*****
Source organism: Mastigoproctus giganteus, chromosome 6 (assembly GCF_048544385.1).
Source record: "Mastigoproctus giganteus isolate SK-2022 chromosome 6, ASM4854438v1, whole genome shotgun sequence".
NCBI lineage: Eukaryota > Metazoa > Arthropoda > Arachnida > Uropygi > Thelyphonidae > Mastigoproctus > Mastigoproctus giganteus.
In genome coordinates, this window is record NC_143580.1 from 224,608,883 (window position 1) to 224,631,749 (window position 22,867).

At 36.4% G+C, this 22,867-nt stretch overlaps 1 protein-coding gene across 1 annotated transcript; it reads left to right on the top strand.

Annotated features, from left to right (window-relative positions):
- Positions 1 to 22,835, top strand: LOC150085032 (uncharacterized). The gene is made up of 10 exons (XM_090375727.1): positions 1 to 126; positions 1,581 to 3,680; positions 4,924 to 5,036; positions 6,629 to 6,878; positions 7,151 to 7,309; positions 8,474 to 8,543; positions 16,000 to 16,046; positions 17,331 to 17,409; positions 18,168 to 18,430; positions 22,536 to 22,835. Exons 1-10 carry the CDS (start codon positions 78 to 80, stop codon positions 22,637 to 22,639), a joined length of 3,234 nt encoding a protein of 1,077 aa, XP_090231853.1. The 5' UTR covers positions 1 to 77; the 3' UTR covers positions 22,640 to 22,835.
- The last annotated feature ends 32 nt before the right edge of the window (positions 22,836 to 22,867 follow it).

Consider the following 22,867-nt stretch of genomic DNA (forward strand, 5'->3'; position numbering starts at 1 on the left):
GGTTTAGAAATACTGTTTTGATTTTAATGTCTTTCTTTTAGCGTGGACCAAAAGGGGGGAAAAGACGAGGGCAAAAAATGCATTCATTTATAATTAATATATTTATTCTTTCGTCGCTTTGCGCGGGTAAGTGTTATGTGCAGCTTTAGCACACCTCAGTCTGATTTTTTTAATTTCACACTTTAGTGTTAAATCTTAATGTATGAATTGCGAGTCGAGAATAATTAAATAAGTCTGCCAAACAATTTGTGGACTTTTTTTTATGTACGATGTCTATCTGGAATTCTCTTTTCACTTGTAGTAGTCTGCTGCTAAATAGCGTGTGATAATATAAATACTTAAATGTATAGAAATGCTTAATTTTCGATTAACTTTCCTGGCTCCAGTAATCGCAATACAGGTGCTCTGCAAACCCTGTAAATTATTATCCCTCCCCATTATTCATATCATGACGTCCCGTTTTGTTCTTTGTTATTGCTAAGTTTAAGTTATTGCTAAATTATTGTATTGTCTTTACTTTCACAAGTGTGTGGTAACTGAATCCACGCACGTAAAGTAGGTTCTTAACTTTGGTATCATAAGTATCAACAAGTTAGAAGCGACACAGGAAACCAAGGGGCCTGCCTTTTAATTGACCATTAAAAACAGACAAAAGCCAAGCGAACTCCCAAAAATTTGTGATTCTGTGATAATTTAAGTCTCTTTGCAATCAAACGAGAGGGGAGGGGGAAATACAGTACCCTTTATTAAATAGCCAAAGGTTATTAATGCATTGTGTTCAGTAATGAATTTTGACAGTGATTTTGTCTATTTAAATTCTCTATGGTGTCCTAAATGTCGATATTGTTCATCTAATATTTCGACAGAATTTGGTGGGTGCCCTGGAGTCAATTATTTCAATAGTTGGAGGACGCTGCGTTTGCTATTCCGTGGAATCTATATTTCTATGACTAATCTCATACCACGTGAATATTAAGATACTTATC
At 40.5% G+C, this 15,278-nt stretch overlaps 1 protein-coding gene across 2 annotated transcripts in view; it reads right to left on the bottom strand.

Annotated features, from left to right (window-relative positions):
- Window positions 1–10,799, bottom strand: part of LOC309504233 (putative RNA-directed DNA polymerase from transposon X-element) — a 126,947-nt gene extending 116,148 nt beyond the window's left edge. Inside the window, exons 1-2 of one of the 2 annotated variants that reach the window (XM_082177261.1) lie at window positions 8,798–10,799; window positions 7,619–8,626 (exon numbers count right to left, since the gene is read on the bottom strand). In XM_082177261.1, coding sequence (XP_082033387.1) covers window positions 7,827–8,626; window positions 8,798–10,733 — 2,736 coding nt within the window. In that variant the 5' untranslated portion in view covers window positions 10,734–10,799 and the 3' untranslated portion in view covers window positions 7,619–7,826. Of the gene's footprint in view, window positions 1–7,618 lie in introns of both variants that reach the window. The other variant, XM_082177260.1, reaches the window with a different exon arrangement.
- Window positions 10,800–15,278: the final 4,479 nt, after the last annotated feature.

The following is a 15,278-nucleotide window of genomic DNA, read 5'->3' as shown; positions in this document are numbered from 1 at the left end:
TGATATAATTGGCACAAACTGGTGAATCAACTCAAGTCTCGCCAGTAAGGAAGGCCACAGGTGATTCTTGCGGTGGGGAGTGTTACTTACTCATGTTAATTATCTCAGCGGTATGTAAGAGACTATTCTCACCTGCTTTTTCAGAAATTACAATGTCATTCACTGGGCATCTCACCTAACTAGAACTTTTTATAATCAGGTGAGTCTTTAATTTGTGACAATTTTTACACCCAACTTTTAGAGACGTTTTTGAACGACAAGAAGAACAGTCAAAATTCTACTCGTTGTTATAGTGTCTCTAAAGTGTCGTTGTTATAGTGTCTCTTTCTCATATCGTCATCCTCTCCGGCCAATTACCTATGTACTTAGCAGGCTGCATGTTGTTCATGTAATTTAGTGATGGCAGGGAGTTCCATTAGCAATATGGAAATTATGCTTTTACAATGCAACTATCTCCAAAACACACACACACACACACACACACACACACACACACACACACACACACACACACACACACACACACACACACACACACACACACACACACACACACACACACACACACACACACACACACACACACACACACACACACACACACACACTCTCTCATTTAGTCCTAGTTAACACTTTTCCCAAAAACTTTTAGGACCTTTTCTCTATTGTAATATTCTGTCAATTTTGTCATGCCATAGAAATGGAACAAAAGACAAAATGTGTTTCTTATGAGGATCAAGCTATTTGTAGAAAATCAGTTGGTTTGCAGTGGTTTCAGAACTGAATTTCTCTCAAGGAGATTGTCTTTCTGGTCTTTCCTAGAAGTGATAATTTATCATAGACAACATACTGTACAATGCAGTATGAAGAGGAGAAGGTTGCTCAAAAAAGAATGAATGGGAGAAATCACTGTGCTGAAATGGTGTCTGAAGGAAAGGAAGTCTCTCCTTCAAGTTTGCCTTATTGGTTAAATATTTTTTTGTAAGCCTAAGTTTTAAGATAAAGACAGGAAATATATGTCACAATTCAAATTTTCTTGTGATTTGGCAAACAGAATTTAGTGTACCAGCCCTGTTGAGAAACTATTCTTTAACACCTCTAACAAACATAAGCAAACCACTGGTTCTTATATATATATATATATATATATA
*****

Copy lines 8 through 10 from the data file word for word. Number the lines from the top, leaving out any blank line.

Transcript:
- The last annotated feature ends 32 nt before the right edge of the window (positions 22,836 to 22,867 follow it).

Consider the following 22,867-nt stretch of genomic DNA (forward strand, 5'->3'; position numbering starts at 1 on the left):
GGTTTAGAAATACTGTTTTGATTTTAATGTCTTTCTTTTAGCGTGGACCAAAAGGGGGGAAAAGACGAGGGCAAAAAATGCATTCATTTATAATTAATATATTTATTCTTTCGTCGCTTTGCGCGGGTAAGTGTTATGTGCAGCTTTAGCACACCTCAGTCTGATTTTTTTAATTTCACACTTTAGTGTTAAATCTTAATGTATGAATTGCGAGTCGAGAATAATTAAATAAGTCTGCCAAACAATTTGTGGACTTTTTTTTATGTACGATGTCTATCTGGAATTCTCTTTTCACTTGTAGTAGTCTGCTGCTAAATAGCGTGTGATAATATAAATACTTAAATGTATAGAAATGCTTAATTTTCGATTAACTTTCCTGGCTCCAGTAATCGCAATACAGGTGCTCTGCAAACCCTGTAAATTATTATCCCTCCCCATTATTCATATCATGACGTCCCGTTTTGTTCTTTGTTATTGCTAAGTTTAAGTTATTGCTAAATTATTGTATTGTCTTTACTTTCACAAGTGTGTGGTAACTGAATCCACGCACGTAAAGTAGGTTCTTAACTTTGGTATCATAAGTATCAACAAGTTAGAAGCGACACAGGAAACCAAGGGGCCTGCCTTTTAATTGACCATTAAAAACAGACAAAAGCCAAGCGAACTCCCAAAAATTTGTGATTCTGTGATAATTTAAGTCTCTTTGCAATCAAACGAGAGGGGAGGGGGAAATACAGTACCCTTTATTAAATAGCCAAAGGTTATTAATGCATTGTGTTCAGTAATGAATTTTGACAGTGATTTTGTCTATTTAAATTCTCTATGGTGTCCTAAATGTCGATATTGTTCATCTAATATTTCGACAGAATTTGGTGGGTGCCCTGGAGTCAATTATTTCAATAGTTGGAGGACGCTGCGTTTGCTATTCCGTGGAATCTATATTTCTATGACTAATCTCATACCACGTGAATATTAAGATACTTATC